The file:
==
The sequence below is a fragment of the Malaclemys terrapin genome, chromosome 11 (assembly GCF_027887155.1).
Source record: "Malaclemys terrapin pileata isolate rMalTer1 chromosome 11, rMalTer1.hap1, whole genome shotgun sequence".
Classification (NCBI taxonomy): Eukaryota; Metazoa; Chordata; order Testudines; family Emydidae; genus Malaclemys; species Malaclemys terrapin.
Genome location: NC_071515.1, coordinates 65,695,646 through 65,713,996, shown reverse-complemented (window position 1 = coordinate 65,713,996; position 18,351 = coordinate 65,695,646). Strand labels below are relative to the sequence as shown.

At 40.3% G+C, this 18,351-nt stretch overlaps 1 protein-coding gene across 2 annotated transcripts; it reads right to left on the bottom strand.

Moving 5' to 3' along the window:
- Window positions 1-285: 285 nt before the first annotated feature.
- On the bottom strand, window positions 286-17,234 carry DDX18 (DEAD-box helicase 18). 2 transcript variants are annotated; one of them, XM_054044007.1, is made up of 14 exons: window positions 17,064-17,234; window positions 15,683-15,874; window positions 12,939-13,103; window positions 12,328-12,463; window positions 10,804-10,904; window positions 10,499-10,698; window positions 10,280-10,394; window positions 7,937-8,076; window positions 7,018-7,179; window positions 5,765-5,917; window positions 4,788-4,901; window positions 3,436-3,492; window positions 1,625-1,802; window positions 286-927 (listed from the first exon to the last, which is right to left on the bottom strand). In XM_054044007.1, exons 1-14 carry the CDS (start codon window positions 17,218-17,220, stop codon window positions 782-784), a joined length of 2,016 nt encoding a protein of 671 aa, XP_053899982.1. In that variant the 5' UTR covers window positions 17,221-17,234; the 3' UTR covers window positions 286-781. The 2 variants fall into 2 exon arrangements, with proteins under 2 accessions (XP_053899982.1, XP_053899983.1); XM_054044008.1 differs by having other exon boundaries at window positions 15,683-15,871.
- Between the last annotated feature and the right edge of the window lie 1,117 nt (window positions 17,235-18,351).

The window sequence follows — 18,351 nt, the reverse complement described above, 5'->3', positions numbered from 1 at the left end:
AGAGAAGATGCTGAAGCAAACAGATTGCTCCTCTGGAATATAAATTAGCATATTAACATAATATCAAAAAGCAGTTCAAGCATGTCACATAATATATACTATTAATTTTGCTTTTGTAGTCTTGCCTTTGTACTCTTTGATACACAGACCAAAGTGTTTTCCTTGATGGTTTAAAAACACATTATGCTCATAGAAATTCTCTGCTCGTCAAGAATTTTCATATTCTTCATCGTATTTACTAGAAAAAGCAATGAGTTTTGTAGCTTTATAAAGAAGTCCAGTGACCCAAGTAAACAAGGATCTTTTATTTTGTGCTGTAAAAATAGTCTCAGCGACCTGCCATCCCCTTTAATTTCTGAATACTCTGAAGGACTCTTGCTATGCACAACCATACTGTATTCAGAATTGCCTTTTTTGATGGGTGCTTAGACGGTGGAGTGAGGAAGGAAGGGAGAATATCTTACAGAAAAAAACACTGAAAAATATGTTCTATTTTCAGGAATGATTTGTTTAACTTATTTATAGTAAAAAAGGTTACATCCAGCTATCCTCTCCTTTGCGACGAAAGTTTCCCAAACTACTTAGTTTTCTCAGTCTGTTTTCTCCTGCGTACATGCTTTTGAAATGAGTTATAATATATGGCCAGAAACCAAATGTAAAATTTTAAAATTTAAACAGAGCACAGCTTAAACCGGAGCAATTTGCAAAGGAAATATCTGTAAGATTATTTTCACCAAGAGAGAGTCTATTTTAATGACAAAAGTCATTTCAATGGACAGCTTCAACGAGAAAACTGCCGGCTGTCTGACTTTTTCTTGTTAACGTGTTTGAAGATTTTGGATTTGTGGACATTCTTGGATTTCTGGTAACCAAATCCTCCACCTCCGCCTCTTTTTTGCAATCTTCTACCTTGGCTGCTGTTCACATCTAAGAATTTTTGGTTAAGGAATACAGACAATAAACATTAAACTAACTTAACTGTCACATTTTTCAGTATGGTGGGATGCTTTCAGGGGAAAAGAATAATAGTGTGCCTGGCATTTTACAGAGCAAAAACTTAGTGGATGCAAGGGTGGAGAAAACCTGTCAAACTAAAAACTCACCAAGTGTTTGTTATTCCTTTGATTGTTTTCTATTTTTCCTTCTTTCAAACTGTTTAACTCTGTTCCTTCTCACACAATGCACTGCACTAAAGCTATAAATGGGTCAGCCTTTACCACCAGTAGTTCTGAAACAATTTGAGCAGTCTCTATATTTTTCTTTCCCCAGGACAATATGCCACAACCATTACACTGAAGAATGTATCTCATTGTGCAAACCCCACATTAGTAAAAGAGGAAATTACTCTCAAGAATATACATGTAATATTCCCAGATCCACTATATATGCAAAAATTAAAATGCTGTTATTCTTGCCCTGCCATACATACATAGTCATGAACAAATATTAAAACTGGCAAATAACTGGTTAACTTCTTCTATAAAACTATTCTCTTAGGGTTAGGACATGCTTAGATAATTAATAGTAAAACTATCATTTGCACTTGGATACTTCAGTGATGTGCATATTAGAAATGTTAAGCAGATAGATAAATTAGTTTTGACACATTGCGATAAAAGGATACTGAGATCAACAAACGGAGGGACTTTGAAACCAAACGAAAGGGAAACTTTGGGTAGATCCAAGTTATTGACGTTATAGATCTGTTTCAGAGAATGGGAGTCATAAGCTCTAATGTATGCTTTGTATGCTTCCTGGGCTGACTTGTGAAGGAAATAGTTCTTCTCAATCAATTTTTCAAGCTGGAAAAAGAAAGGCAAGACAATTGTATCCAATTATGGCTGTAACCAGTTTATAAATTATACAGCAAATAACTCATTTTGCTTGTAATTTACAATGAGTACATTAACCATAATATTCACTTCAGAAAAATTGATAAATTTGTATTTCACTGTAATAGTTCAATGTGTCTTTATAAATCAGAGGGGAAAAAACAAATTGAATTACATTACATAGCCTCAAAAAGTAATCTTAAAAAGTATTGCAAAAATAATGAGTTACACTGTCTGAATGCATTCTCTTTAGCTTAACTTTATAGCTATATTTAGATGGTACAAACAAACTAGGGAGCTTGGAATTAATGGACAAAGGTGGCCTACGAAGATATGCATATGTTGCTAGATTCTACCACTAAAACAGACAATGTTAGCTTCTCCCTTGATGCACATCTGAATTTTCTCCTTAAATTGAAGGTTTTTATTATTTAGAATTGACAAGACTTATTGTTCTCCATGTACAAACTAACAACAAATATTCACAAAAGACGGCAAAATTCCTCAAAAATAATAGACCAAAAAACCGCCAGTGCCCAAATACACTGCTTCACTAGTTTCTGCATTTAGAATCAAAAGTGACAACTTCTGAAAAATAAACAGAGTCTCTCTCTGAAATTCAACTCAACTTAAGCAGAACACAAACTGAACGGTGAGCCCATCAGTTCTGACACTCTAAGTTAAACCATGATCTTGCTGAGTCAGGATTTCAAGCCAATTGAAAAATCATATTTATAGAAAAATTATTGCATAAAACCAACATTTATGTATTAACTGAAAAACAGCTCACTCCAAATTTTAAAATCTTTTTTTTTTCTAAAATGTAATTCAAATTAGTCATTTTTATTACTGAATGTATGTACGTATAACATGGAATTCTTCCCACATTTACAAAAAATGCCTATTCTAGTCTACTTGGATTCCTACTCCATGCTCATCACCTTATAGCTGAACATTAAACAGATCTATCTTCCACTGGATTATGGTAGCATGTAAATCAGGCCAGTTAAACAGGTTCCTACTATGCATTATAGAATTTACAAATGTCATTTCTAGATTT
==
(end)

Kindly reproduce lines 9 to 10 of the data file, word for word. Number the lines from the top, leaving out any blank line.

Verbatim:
- Between the last annotated feature and the right edge of the window lie 1,117 nt (window positions 17,235-18,351).

The window sequence follows — 18,351 nt, the reverse complement described above, 5'->3', positions numbered from 1 at the left end: